Commerce Commission welcomes penalties against third tier lender
28 June 2012
A third tier lender who breached a number of provisions of the Credit Contracts and Consumer Finance Act (CCCF Act) has been sentenced today in the Christchurch District Court.
Barry Hunt was fined $18,532 and ordered to pay $1,461.79 in court costs.
Mr Hunt was prosecuted by the Commerce Commission in relation to 15 loan contracts he entered into between September 2006 and August 2007 with 11 different debtors. The contracts did not meet crucial conditions under the CCCF Act.
- The contracts failed to disclose the full name and address of the lender. Barry Hunt used a range of business names none of which were legal entities. He was also an undischarged bankrupt at the time of the offending.
- The contracts failed to specify the annual interest rates the borrowers would pay. The loans either stated an interest rate significantly lower than was actually applicable, or referenced a weekly or fortnightly interest rate. The actual interest rates charged ranged from 29.5% to 1738%.
- The contracts misled consumers about the method of calculating the interest rate.
Judge Saunders said his starting point for the fines to be imposed was $50,000. This was reduced to a total of about $20,000 because of Mr Hunt's limited ability to pay.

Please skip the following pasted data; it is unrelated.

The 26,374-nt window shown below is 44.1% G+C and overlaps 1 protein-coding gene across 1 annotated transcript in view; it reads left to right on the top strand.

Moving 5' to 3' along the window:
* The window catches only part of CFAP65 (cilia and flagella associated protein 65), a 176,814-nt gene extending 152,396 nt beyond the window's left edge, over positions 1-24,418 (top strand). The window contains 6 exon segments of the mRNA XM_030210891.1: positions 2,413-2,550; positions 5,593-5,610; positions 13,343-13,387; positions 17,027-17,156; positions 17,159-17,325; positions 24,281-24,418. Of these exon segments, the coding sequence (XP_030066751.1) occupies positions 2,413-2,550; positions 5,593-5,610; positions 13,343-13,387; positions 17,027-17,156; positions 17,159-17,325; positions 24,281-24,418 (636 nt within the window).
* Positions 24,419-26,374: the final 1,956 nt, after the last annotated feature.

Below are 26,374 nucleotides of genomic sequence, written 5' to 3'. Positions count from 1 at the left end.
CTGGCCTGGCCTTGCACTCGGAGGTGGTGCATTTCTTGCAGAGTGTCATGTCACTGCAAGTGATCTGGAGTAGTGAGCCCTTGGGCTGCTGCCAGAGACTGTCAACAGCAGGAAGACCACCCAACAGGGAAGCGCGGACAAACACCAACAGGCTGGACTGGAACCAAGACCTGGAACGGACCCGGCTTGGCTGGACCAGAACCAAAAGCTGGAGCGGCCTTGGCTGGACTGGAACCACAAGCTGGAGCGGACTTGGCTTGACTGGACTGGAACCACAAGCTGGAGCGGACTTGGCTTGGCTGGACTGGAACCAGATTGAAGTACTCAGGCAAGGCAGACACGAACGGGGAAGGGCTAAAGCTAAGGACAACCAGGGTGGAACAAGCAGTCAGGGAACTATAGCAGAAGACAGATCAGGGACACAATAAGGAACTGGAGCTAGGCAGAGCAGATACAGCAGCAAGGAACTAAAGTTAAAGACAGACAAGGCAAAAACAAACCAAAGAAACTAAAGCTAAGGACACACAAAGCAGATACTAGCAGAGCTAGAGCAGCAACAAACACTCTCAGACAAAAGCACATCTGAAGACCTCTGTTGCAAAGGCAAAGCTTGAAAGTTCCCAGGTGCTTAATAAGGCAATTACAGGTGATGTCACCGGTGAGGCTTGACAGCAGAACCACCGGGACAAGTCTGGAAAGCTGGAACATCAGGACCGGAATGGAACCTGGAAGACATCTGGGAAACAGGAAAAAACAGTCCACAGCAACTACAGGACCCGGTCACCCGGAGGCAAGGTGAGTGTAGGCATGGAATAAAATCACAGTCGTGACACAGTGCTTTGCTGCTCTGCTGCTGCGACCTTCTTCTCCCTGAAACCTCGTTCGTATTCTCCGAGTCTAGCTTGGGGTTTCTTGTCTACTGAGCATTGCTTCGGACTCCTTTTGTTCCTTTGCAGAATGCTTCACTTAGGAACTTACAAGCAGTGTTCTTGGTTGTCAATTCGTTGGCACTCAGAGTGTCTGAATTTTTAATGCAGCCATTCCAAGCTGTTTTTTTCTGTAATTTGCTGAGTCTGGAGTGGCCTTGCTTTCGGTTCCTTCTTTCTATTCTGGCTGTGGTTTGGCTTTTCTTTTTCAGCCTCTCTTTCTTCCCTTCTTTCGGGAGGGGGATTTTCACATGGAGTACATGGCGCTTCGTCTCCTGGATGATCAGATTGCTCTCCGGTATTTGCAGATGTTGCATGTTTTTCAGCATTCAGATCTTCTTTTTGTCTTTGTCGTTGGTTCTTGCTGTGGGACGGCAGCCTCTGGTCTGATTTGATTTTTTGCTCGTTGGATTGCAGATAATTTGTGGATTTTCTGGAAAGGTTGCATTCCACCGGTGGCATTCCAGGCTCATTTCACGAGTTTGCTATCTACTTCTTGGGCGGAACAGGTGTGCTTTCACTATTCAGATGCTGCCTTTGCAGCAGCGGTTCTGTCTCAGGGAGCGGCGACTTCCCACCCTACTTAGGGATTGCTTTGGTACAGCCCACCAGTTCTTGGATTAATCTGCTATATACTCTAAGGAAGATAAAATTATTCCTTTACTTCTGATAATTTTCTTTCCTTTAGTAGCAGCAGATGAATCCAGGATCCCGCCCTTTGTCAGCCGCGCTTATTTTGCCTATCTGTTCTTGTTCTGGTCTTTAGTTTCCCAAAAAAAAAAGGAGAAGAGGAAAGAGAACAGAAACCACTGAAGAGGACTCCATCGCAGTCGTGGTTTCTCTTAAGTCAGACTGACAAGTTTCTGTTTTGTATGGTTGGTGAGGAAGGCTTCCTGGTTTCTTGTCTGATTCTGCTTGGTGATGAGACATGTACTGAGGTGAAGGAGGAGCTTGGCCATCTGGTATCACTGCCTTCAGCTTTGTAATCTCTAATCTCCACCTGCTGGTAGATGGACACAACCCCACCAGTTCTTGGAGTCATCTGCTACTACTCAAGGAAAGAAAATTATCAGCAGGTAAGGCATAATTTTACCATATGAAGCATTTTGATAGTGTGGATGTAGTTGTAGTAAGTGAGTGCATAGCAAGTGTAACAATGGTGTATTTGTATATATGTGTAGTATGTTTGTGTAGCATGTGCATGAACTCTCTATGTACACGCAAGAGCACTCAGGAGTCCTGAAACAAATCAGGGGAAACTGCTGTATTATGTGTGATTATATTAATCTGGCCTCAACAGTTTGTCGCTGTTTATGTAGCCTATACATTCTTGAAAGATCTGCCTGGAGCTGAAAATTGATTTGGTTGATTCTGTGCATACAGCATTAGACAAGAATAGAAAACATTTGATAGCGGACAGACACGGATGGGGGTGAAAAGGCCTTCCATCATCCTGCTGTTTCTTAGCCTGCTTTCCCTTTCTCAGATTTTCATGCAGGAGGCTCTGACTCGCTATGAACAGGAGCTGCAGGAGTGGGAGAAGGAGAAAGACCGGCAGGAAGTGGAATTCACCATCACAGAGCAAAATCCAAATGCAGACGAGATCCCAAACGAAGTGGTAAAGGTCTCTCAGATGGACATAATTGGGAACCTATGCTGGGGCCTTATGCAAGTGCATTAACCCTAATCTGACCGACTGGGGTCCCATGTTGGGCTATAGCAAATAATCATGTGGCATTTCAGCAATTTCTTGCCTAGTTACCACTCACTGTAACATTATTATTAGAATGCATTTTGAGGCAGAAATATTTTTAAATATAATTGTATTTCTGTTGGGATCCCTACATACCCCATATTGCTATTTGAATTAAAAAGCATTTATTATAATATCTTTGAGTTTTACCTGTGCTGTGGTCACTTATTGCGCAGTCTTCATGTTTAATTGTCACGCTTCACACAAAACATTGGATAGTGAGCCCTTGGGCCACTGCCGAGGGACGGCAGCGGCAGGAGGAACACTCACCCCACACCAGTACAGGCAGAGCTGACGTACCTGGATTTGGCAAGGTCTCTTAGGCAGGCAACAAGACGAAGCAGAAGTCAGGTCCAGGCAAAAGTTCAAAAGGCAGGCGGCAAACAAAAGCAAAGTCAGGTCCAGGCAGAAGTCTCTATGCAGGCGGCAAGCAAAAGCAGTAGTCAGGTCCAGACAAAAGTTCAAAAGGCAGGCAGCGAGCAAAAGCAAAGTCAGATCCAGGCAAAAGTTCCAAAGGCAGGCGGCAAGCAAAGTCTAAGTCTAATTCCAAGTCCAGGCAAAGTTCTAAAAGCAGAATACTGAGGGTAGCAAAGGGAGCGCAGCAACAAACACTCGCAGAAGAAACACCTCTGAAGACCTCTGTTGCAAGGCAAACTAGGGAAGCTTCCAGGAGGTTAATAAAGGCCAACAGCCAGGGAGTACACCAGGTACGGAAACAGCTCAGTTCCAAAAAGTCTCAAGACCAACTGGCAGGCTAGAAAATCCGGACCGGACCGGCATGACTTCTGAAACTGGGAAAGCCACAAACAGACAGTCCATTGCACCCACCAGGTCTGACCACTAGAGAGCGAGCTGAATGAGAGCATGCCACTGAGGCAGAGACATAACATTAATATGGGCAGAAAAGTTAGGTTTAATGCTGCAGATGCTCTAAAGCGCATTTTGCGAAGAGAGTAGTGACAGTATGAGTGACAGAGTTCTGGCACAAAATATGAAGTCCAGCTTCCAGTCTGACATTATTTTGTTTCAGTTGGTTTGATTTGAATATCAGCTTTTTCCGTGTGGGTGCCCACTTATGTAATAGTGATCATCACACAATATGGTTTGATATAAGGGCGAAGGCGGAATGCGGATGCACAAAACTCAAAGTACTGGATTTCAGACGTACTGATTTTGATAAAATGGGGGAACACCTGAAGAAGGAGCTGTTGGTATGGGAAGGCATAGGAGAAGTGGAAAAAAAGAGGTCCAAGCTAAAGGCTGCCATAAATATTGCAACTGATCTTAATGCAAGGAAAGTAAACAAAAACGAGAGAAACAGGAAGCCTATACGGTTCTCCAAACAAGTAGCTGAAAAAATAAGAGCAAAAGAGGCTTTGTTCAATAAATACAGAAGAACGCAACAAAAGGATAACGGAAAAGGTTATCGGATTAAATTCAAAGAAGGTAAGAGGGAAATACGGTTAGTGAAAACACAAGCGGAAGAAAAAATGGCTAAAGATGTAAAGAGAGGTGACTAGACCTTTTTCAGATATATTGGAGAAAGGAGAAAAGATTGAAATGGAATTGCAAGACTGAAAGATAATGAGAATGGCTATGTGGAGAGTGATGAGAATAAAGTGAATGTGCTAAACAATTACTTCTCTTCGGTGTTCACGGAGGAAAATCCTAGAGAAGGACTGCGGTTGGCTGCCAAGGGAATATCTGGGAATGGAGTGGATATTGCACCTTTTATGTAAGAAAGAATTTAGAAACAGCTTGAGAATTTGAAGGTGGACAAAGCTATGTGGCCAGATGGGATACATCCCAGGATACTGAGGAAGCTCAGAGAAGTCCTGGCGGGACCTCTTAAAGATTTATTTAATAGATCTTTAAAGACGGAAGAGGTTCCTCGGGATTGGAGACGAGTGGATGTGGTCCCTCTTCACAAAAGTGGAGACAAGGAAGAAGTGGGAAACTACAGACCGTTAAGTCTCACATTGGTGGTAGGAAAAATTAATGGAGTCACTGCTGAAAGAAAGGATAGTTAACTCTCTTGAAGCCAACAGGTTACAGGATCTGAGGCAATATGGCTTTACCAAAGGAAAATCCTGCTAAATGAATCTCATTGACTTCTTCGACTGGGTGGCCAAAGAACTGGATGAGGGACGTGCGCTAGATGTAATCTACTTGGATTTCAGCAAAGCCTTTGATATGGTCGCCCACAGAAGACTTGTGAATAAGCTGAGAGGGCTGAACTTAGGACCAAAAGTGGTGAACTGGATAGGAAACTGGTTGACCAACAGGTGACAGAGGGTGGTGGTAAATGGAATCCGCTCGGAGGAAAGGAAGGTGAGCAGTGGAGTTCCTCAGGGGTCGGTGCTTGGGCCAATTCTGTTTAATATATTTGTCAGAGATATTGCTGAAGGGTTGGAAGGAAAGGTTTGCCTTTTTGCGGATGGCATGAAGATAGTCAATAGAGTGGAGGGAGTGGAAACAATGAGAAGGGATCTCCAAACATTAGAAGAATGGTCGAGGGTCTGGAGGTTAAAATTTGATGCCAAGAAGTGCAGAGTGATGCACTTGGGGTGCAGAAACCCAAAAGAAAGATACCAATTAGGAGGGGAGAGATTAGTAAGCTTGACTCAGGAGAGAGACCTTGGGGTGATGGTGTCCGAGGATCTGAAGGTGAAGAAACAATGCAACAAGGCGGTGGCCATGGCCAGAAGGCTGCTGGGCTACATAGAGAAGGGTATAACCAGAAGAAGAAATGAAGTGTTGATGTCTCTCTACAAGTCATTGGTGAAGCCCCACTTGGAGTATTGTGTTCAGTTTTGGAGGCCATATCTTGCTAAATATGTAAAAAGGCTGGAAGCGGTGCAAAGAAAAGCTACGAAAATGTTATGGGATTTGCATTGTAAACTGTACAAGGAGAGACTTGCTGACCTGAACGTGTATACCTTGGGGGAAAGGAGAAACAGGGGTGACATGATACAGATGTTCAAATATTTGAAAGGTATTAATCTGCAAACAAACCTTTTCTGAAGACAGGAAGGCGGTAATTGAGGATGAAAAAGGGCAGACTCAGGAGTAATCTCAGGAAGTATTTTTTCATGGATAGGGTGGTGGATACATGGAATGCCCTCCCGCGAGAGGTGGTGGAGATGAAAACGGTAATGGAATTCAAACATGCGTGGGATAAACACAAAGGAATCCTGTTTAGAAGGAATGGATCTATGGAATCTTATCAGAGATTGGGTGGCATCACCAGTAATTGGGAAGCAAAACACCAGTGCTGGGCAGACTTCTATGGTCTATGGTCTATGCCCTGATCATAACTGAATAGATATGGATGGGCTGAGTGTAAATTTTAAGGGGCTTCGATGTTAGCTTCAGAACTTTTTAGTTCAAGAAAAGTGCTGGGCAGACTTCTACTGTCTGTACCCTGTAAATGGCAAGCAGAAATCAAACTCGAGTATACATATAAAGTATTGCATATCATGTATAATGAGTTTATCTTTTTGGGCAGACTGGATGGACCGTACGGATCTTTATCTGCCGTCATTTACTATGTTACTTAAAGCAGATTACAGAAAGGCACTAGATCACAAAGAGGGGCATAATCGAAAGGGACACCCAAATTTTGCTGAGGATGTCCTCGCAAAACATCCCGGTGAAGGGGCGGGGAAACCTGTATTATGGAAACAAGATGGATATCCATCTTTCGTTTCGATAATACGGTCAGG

"Third tier lenders are dealing with the most vulnerable consumers. They are people who have been declined credit with first and second tier lenders, and so their circumstances can result in them accepting otherwise unacceptable terms and conditions. It is reprehensible that such lenders will take advantage of these consumers in the way Mr Hunt did," said Commerce Commission Competition Manager, Stuart Wallace.
"Consumers need to be able to accurately assess the total cost of credit so that they can make comparisons with other credit options and make informed decisions," said Mr Wallace.
"It has taken a long time to bring this case to fruition. The Commission would much prefer to see third tier lenders come into line with the CCCF Act than have to take lengthy and costly court proceedings. However where conduct such as this is so blatant, we can and will prosecute to send a deterrent message to others in the sector," said Mr Wallace.
Judges Saunders emphasised the purpose of the legislation in protecting vulnerable borrowers who live in a society with a 'have it now' mentality, and the importance of being able to compare interest rates to see the true cost of borrowing.
The Credit Contracts and Consumer Finance Act 2003 regulates consumer lending, consumer leases and buy-back transactions, requiring the disclosure of certain information to consumers entering into consumer credit contracts and providing rules that relate to interest, payments and credit fees.